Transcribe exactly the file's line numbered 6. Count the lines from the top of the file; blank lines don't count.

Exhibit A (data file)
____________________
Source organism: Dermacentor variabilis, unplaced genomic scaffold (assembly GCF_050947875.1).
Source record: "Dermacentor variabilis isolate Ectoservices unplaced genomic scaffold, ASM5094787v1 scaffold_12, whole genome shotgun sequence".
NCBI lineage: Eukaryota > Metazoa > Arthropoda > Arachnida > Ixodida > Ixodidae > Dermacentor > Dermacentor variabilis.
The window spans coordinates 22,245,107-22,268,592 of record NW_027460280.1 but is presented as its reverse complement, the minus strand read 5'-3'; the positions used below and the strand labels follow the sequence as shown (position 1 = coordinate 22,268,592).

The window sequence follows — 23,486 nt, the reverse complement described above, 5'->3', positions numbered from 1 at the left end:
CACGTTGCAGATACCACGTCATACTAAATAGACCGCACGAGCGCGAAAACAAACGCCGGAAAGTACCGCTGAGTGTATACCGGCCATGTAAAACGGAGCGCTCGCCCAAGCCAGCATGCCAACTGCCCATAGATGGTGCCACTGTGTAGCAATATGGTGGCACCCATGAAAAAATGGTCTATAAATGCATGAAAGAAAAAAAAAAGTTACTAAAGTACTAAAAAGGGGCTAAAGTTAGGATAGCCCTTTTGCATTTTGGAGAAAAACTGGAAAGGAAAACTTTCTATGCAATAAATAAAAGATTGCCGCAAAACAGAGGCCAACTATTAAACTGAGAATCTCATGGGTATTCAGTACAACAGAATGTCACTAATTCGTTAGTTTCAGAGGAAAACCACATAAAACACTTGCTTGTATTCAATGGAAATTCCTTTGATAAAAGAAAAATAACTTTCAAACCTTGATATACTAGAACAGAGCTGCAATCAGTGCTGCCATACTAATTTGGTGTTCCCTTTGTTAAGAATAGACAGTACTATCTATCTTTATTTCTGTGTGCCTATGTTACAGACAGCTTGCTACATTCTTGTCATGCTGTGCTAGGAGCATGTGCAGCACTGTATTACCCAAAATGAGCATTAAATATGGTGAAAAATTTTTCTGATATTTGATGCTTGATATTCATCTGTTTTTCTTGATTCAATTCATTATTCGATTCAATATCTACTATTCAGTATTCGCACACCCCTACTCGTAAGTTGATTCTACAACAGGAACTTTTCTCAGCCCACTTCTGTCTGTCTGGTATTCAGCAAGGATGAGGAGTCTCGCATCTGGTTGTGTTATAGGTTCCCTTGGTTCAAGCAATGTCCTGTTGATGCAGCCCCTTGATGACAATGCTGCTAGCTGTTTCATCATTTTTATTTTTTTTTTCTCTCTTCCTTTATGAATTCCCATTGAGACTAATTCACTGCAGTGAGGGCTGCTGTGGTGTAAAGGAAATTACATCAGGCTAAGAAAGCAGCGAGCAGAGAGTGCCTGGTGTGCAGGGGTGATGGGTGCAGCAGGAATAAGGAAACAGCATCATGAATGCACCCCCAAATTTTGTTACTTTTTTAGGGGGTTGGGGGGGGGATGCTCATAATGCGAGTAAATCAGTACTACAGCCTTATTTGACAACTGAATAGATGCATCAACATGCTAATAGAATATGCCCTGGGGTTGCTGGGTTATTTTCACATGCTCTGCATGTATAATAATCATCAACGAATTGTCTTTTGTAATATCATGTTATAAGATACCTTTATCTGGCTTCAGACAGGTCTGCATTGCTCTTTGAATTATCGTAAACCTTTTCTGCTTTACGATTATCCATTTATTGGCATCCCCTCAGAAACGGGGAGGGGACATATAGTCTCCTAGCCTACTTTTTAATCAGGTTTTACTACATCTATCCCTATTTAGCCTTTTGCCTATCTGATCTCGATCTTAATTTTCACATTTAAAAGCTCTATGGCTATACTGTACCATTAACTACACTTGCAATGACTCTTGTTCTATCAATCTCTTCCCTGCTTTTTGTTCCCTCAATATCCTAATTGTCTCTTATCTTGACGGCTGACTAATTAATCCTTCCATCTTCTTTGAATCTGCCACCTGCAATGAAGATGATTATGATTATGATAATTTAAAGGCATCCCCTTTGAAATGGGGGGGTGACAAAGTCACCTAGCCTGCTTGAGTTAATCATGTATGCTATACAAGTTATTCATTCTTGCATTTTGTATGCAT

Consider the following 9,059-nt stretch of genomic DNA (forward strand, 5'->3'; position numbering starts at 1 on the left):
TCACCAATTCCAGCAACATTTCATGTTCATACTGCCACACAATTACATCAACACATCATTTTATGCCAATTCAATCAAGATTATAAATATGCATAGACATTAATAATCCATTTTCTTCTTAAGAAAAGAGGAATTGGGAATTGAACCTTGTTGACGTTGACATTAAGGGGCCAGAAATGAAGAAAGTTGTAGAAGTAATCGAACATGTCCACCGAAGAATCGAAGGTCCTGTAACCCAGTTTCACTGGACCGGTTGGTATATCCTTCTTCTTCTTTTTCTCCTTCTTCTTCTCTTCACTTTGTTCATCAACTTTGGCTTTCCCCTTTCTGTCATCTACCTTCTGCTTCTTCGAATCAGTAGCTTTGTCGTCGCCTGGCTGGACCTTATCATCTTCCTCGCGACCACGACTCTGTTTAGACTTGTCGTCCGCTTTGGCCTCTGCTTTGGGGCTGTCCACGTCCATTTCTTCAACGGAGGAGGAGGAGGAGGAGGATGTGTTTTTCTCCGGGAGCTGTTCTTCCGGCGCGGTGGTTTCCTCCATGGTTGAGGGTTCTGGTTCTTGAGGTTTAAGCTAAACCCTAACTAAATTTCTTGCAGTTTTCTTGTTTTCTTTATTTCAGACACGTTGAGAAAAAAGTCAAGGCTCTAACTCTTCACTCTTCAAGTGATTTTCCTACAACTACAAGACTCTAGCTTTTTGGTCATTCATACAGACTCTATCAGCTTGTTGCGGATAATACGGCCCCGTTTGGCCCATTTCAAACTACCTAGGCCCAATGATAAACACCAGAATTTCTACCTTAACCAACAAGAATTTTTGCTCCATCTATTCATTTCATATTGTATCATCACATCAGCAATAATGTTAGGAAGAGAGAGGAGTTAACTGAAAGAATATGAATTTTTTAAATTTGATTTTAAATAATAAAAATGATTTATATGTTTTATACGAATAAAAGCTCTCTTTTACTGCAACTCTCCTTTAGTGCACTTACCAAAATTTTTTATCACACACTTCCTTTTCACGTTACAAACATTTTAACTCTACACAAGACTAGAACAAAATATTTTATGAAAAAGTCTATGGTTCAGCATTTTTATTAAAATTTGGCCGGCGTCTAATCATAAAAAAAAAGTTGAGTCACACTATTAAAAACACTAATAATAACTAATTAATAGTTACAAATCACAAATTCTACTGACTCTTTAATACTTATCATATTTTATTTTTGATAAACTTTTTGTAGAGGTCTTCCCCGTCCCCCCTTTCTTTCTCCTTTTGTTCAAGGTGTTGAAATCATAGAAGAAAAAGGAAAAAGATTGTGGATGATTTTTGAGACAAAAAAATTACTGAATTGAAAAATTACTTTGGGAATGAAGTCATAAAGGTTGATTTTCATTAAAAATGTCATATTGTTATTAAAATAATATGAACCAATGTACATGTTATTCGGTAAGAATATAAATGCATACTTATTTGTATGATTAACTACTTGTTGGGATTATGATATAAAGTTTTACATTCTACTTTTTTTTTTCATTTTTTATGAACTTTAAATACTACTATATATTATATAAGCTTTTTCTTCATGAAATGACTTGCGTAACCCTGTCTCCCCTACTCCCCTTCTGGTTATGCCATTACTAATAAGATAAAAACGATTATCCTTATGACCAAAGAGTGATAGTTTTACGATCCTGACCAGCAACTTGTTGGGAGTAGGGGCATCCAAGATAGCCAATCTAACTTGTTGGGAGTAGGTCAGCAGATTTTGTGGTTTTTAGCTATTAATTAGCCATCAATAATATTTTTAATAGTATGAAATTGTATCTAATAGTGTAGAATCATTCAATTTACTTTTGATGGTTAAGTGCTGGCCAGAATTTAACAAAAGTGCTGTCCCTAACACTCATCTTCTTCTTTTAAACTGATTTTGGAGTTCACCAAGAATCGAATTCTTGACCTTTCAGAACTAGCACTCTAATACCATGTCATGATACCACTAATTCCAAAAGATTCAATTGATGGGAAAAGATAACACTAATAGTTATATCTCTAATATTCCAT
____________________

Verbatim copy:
CACGTTGCAGATACCACGTCATACTAAATAGACCGCACGAGCGCGAAAACAAACGCCGGAAAGTACCGCTGAGTGTATACCGGCCATGTAAAACGGAGCGCTCGCCCAAGCCAGCATGCCAACTGCCCATAGATGGTGCCACTGTGTAGCAATATGGTGGCACCCATGAAAAAATGGTCTATAAATGCATGAAAGAAAAAAAAAAGTTACTAAAGTACTAAAAAGGGGCTAAAGTTAGGATAGCCCTTTTGCATTTTGGAGAAAAACTGGAAAGGAAAACTTTCTATGCAATAAATAAAAGATTGCCGCAAAACAGAGGCCAACTATTAAACTGAGAATCTCATGGGTATTCAGTACAACAGAATGTCACTAATTCGTTAGTTTCAGAGGAAAACCACATAAAACACTTGCTTGTATTCAATGGAAATTCCTTTGATAAAAGAAAAATAACTTTCAAACCTTGATATACTAGAACAGAGCTGCAATCAGTGCTGCCATACTAATTTGGTGTTCCCTTTGTTAAGAATAGACAGTACTATCTATCTTTATTTCTGTGTGCCTATGTTACAGACAGCTTGCTACATTCTTGTCATGCTGTGCTAGGAGCATGTGCAGCACTGTATTACCCAAAATGAGCATTAAATATGGTGAAAAATTTTTCTGATATTTGATGCTTGATATTCATCTGTTTTTCTTGATTCAATTCATTATTCGATTCAATATCTACTATTCAGTATTCGCACACCCCTACTCGTAAGTTGATTCTACAACAGGAACTTTTCTCAGCCCACTTCTGTCTGTCTGGTATTCAGCAAGGATGAGGAGTCTCGCATCTGGTTGTGTTATAGGTTCCCTTGGTTCAAGCAATGTCCTGTTGATGCAGCCCCTTGATGACAATGCTGCTAGCTGTTTCATCATTTTTATTTTTTTTTTCTCTCTTCCTTTATGAATTCCCATTGAGACTAATTCACTGCAGTGAGGGCTGCTGTGGTGTAAAGGAAATTACATCAGGCTAAGAAAGCAGCGAGCAGAGAGTGCCTGGTGTGCAGGGGTGATGGGTGCAGCAGGAATAAGGAAACAGCATCATGAATGCACCCCCAAATTTTGTTACTTTTTTAGGGGGTTGGGGGGGGGATGCTCATAATGCGAGTAAATCAGTACTACAGCCTTATTTGACAACTGAATAGATGCATCAACATGCTAATAGAATATGCCCTGGGGTTGCTGGGTTATTTTCACATGCTCTGCATGTATAATAATCATCAACGAATTGTCTTTTGTAATATCATGTTATAAGATACCTTTATCTGGCTTCAGACAGGTCTGCATTGCTCTTTGAATTATCGTAAACCTTTTCTGCTTTACGATTATCCATTTATTGGCATCCCCTCAGAAACGGGGAGGGGACATATAGTCTCCTAGCCTACTTTTTAATCAGGTTTTACTACATCTATCCCTATTTAGCCTTTTGCCTATCTGATCTCGATCTTAATTTTCACATTTAAAAGCTCTATGGCTATACTGTACCATTAACTACACTTGCAATGACTCTTGTTCTATCAATCTCTTCCCTGCTTTTTGTTCCCTCAATATCCTAATTGTCTCTTATCTTGACGGCTGACTAATTAATCCTTCCATCTTCTTTGAATCTGCCACCTGCAATGAAGATGATTATGATTATGATAATTTAAAGGCATCCCCTTTGAAATGGGGGGGTGACAAAGTCACCTAGCCTGCTTGAGTTAATCATGTATGCTATACAAGTTATTCATTCTTGCATTTTGTATGCAT